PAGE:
Proposal for the new NIST Cybersecurity Framework now revealed

The U.S. NIST recently released an update of a tool of its own design, the Cybersecurity Framework.This upgrade comes as the rate of growth in the field of cybersecurity is increasing, in terms of both legislation and norms, and cyberthreats. The important role played by the NIST means that this upgraded version has major implications for the entire cybersecurity sector.

On 8 August, 2023, the U.S. National Institute of Standards and Technology (NIST) released a proposal for a new version (2.0) of the Cybersecurity Framework (CSF), to provide organizations with a framework for cybersecurity measures. Since it was first released in 2014, the CSF has become a fundamental tool used by firms around the world to enhance their resilience to cyberthreats.

The Cybersecurity Framework is a high-quality tool that defines a general framework to help organizations identify, assess, and manage cybersecurity risk. The Cybersecurity Framework is intended to provide an organized and coherent set of best practices, guidelines, and standards to be aligned with the particular needs of the various sectors and organizations. For this reason, it contains references to norms and specific guidelines drawn up by the NIST, but also by the International Organization for Standardization (ISO).

The main changes in the upgraded version of the framework:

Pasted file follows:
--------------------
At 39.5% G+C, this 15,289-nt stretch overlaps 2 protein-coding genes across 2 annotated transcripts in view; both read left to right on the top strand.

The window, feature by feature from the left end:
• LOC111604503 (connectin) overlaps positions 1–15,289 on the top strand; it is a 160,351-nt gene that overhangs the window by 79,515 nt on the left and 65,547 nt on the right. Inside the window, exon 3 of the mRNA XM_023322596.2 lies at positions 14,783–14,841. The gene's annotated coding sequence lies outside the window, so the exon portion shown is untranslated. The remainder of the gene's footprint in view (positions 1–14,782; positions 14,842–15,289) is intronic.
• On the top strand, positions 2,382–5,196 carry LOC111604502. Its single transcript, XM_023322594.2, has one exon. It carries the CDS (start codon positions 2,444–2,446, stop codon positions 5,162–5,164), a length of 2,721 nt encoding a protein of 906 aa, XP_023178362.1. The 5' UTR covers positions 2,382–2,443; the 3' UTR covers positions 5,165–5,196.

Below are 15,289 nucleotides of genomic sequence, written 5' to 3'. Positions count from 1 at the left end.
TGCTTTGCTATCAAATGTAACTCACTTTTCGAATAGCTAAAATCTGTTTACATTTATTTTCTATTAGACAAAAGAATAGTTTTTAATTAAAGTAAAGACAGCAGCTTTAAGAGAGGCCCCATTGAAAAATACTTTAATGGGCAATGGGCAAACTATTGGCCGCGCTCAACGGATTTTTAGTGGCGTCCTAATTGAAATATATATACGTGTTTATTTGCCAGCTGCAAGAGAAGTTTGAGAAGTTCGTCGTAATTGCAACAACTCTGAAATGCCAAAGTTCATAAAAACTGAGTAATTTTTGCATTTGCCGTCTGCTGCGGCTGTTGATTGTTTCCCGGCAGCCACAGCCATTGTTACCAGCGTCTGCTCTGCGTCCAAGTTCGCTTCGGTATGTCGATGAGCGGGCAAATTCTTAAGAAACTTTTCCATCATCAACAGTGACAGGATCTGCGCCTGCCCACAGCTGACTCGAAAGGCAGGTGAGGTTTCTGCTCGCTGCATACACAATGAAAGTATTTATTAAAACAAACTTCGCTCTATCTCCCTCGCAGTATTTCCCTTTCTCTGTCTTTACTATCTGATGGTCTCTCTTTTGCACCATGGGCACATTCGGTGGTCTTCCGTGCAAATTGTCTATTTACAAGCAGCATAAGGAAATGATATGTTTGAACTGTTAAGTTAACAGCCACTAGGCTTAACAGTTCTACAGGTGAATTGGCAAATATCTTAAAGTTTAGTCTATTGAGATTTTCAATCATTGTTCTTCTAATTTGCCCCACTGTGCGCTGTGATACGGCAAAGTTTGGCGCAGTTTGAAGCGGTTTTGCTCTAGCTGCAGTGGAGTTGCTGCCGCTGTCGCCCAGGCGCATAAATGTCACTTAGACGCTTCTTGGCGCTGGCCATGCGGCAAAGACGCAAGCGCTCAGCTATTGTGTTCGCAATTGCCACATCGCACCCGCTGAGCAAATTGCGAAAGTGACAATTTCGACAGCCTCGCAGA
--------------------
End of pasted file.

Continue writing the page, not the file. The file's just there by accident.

• the scope has been revised and expanded – the new CSF expands the framework to include new and current norms and guidelines, making it more relevant and complete;
    • aids for those implementing it – the tips for using CSF 2.0 in practice have also been improved, which is intended to make it significantly easier to implement.

Importantly, development of cybersecurity tools, norms, and guidelines has major implications for commercial practice. This is because they are key as a means of soft law – they play a truly complementary role in relation to the enacted laws, as these are laws that have to account for the rapid rate of development of technology and lengthy legislative processes. Legislators realize this, and legislation often does in fact make general reference to technical norms and guidelines. NIS 2 is just one example. With regard to cybersecurity risk management measures, references are made for instance to the ‘state of the art’ and “European and international norms”.

For this reason, both private and public entities need to take measures to implement cybersecurity norms and standards, to ensure greater cyberthreat resilience, but also legal compliance. In practice, this will usually be in fact the standards devised by the NIST and ISO, and therefore it would be advisable to review the procedures and policies in place in an organization, and determine whether they need to be updated, now that a new version of the NIST framework has been released.

Author: Marcin Ręgorowicz, Konrad Basaj

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